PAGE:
A completed Venn Diagram gives an overall picture of the relations in the original collection of objects.
5. Interactive History Timeline
An Interactive History Timeline like the one highlighted here gives a "big picture" of the history of a specific topic and allows the user to zoom in for more detail on specific topics. Though I would not envision this being used extensively in mathematics, I see where it could be useful in studying a survey of the history of mathematics.
Saturday, August 7, 2010
I anticipate this site as an excellent forum for interacting with other teachers in a collaborative fashion and brainstorming about various ideas for my classroom. In particular, I am becoming more and more convinced of the need to regularly include videos in my classroom as part of the classroom instruction. There are many great instructional videos and funny videos available on this site and on the internet, in general. Today's students love to use youtube and I intend to use these tools within my classroom on a regular basis this coming school year.
I do not view myself as very creative, but I am really good at sharing or "borrowing" good ideas from others, so a site like this is an excellent resource which will allow me to be a more effective classroom teacher.
1. Introduce the idea of symmetry with several examples of simple geometric objects (squares, rectangles, triangles), letters of the alphabet (A, D, E, etc.) which exhibit symmetry. Show some examples of real world objects which exhibit symmetry. DO NOT give students a definition of symmetry, but show examples and draw lines of symmetry in the examples given.
2. Student task: based on the examples shown, write your own definition of symmetry.
3. Compare your definition of symmetry with the definition given at the following website: Line of Symmetry Definition. How is your definition the same as the one given online? How is it different?
4. Complete this Online Symmetry Exercise to better understand symmetry in Geometry.
5. Find a real world example of symmetry. Provide either a picture or a drawing depicting your image and explain what it is and where you found it. An example would be one of the car logos referenced in this blog site.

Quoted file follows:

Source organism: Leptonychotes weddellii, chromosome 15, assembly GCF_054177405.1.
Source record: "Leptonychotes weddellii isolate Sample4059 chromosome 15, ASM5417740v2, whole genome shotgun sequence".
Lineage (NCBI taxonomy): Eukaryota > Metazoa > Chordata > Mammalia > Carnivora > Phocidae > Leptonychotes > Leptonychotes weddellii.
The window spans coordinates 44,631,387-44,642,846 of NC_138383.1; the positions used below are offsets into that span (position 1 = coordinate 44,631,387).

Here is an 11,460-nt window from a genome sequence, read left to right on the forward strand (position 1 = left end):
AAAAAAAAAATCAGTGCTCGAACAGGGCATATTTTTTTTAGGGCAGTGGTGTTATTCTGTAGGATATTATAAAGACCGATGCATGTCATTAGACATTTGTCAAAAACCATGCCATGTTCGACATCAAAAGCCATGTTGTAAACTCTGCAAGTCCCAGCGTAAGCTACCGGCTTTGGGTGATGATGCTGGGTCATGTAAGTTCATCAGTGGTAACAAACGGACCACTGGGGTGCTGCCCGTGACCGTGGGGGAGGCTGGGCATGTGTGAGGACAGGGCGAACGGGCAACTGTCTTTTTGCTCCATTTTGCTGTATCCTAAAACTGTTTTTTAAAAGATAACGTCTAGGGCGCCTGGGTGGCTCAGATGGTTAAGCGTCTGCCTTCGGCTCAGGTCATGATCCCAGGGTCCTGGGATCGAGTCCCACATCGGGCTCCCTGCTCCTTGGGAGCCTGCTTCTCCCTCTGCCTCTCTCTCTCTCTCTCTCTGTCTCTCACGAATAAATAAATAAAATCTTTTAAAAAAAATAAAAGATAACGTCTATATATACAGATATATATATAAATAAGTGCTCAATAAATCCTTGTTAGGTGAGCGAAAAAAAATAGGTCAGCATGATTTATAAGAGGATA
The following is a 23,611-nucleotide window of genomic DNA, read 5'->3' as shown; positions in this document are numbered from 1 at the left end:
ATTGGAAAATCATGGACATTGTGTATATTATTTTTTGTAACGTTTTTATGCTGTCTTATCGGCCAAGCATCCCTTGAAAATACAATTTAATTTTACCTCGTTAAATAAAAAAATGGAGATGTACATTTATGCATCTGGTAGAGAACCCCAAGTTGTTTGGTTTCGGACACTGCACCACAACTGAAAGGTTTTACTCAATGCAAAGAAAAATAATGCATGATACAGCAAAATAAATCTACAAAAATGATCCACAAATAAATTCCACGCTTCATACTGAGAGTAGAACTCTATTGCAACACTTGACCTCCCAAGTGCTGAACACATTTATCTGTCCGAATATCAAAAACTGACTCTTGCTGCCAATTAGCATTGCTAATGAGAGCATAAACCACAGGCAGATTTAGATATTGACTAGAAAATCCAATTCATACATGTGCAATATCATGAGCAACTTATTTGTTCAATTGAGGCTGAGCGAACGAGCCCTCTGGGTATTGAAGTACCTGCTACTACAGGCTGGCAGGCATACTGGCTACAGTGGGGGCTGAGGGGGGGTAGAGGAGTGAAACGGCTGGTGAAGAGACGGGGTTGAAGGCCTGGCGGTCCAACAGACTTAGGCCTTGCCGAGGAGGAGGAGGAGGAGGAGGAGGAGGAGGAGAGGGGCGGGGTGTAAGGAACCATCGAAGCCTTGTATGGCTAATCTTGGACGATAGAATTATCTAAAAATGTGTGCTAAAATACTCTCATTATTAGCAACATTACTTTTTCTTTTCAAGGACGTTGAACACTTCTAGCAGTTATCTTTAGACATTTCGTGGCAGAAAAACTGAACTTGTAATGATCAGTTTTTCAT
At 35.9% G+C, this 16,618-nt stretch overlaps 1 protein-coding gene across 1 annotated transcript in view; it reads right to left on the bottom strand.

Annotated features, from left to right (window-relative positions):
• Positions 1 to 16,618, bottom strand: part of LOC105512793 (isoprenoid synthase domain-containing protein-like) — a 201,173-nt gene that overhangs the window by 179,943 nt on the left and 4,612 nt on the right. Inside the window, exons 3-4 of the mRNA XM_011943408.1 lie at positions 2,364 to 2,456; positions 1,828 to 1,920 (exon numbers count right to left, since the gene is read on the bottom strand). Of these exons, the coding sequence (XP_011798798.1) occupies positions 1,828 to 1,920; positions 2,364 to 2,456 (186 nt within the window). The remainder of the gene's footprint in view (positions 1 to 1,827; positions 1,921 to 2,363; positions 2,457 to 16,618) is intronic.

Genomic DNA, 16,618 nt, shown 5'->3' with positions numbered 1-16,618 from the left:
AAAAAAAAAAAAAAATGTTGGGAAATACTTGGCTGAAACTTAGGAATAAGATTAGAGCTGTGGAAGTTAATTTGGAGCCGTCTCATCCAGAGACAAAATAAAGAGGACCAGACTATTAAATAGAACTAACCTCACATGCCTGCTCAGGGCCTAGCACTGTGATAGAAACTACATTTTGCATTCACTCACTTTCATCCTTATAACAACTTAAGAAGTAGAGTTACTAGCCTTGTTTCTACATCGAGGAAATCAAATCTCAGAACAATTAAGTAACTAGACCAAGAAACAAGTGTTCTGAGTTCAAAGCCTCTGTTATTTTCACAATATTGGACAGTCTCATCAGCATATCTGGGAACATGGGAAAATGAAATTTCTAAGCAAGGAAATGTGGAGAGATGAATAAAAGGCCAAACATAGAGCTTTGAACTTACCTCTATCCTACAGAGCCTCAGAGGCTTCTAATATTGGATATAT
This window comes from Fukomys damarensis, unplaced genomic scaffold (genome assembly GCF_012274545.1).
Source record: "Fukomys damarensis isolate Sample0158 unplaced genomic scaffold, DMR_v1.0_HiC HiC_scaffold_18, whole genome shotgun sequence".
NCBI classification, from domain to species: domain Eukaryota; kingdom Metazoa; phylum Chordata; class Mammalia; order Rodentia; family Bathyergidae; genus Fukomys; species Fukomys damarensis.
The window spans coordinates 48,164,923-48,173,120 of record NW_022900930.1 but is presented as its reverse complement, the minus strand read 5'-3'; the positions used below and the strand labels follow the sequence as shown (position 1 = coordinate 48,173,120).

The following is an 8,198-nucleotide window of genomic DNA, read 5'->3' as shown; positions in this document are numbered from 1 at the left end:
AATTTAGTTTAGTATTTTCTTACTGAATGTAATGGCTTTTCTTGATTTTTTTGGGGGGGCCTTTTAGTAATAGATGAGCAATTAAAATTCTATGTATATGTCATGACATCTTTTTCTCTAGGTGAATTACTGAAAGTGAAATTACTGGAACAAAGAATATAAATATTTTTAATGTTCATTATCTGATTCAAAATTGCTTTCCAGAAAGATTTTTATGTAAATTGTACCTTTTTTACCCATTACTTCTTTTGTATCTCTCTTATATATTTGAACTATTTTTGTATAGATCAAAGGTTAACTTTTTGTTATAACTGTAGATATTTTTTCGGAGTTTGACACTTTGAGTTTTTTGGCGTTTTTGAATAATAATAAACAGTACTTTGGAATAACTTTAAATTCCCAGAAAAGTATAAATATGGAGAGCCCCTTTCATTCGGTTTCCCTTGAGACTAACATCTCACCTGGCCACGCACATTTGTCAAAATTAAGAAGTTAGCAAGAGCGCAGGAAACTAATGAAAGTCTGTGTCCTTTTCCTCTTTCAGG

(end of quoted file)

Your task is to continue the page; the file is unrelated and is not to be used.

6. Design your own image of symmetry for a real world object - either real or imaginary - of your choosing.
Students will submit their definition of symmetry and the comparison of similarities / differences.
Students will submit their real world example and the object which they created.
Here is how this lesson lines up with my education goals.
1. Teach students basic concepts and skills. This is a great introduction to the math concept of symmetry.
2. Teach students in engaging ways. Kids love the web. This exercise gives them hands on opportunities to explore on the web and create their own symmetric designs.
3. Apply math skills to real world problems. The students identify real world uses of symmetry.
4. Teach students problem solving methods. There are no explicit problem solving techniques in this problem, but exploring the web to solve this problem is one way in which students will solve problems in the real world.
5. Teach students to work in collaborative ways. As part of this project, students will work on computers and will likely collaborate with other students on their task. This is not a 'team' project, but it does encourage working with others.
Thursday, August 5, 2010
Don is a very humble, engaging man who reminded me of my college cross country coach, Gene Shirk, who at age 80 in 1981 was the oldest active coach at any level in the NCAA. Coach Shirk would tell our teams story after story of his life experiences - from his trip to the 1936 Summer Olympic Games where he saw Jesse Owens interchange with Adolf Hitler to his time as a two term mayor of the city of Reading, PA - and relate them to cross country running. From a one hour webinar, I suspect that Don's conversational style would yield very similar stories in regards to mathematics.
Don does not refer to himself as a "mathematician", but rather one who "listens to his students" and helps them to learn math concepts by visualization and helping them "learn to learn". His youthful enthusiasm and excitement about his students accomplishments are testament to how he approaches life. He is certainly an inspiration to his students and to those of us who have only met him for one hour in an online webinar!
Wednesday, August 4, 2010
The teacher could use the Introduction as the "launching point" for the webquest and give the students some direction as to what the task is about and how much class time will be available for the students to work on the webquest.